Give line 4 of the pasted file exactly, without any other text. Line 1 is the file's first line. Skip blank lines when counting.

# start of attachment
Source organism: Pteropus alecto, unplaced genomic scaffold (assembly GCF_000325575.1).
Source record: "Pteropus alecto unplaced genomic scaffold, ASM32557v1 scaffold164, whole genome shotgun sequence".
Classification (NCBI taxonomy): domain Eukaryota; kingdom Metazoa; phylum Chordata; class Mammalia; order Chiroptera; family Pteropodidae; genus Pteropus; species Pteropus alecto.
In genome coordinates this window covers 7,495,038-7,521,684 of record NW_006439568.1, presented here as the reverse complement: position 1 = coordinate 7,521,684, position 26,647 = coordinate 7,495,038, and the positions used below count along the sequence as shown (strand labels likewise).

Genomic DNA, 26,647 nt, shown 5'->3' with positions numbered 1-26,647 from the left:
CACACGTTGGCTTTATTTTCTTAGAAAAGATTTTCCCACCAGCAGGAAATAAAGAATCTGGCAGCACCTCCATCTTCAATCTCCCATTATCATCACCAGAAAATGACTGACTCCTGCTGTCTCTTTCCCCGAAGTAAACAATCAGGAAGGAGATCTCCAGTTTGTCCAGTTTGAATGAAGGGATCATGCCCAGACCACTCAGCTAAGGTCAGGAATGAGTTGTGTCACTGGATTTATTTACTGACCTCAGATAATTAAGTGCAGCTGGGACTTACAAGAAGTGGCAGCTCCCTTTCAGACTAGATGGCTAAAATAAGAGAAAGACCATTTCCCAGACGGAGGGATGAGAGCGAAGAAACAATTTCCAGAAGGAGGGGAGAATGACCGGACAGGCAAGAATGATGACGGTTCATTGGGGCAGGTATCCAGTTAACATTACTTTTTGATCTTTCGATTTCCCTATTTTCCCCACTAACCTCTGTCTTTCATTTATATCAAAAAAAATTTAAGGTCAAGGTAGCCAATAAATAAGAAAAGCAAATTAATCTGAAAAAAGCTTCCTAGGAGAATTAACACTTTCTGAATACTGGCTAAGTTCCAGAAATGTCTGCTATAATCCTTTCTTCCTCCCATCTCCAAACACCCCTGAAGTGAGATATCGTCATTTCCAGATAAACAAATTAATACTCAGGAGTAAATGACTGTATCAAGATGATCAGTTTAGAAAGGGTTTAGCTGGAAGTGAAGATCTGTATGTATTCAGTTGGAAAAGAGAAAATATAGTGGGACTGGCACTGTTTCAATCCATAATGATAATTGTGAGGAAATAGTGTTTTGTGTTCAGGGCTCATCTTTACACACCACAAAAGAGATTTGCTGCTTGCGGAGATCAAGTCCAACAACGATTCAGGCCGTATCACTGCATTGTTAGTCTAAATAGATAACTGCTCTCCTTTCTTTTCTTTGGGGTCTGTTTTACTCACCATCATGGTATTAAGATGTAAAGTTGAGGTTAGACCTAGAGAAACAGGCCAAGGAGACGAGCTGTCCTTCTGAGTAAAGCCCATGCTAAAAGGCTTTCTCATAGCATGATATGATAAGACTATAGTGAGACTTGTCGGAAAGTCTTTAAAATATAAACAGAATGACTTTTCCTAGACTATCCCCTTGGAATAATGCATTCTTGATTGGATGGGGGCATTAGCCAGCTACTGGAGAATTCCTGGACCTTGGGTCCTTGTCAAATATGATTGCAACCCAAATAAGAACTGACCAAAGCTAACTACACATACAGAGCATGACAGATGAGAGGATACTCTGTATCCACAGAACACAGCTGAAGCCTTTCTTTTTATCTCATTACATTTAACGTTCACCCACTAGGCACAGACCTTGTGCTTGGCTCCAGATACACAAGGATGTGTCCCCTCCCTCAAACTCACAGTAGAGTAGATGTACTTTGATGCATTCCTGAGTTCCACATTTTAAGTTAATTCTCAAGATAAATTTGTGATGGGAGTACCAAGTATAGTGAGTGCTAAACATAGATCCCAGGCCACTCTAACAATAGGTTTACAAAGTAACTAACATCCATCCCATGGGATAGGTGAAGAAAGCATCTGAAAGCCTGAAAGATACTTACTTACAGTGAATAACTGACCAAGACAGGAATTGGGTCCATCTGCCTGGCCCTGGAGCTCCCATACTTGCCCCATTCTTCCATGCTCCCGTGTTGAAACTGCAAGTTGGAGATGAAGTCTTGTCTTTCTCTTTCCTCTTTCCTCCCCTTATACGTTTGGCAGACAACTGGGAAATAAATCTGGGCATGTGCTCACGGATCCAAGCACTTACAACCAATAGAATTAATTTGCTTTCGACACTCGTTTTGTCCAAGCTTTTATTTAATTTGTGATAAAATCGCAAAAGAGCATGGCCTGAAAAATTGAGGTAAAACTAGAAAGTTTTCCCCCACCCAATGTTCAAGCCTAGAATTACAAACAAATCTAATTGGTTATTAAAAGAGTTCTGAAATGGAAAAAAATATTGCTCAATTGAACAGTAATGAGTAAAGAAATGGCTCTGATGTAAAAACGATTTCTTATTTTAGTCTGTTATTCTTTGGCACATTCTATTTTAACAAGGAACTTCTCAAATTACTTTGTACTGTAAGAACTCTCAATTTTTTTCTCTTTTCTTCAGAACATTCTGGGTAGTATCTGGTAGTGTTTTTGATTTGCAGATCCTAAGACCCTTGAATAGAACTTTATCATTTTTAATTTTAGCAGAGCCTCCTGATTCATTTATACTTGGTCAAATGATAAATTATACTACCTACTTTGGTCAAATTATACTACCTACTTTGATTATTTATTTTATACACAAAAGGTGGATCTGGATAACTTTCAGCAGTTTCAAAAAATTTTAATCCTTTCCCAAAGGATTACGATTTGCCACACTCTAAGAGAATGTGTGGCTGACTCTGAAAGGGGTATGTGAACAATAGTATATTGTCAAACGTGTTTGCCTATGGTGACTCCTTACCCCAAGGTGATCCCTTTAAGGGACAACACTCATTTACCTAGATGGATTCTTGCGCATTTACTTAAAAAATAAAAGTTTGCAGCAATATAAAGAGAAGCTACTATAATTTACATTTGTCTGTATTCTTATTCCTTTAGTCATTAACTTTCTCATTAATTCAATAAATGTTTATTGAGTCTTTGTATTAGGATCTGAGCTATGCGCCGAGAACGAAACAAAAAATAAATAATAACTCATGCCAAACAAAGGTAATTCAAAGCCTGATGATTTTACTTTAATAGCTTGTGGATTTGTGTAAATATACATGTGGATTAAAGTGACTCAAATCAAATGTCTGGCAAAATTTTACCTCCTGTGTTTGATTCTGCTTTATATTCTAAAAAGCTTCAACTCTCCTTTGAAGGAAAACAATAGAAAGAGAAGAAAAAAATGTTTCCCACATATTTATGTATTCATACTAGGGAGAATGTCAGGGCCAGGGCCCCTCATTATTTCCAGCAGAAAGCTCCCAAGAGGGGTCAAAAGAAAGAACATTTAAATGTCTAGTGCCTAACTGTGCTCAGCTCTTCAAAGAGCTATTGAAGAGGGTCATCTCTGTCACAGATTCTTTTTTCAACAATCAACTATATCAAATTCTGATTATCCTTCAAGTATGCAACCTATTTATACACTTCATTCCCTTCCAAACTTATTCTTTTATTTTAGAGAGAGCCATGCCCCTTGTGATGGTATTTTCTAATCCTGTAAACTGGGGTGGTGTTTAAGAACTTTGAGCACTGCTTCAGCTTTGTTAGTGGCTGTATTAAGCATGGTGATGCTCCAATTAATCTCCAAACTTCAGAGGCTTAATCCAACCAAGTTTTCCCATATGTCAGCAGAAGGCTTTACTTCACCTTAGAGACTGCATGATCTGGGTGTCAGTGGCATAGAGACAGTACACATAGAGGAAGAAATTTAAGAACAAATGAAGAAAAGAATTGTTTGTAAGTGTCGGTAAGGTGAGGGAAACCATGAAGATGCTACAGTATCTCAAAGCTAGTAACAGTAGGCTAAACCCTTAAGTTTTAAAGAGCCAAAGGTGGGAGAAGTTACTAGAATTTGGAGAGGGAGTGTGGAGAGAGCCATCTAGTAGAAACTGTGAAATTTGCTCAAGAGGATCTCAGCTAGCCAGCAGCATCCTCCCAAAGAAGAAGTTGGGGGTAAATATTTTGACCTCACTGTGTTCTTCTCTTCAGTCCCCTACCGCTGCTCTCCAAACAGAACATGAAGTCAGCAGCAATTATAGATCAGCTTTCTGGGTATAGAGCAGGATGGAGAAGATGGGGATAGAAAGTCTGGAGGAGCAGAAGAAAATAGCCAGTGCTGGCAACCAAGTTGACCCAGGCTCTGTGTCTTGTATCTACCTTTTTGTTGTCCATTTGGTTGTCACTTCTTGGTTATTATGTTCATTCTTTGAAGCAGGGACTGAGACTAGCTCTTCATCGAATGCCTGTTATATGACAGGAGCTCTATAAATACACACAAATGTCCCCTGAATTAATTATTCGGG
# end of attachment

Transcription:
In genome coordinates this window covers 7,495,038-7,521,684 of record NW_006439568.1, presented here as the reverse complement: position 1 = coordinate 7,521,684, position 26,647 = coordinate 7,495,038, and the positions used below count along the sequence as shown (strand labels likewise).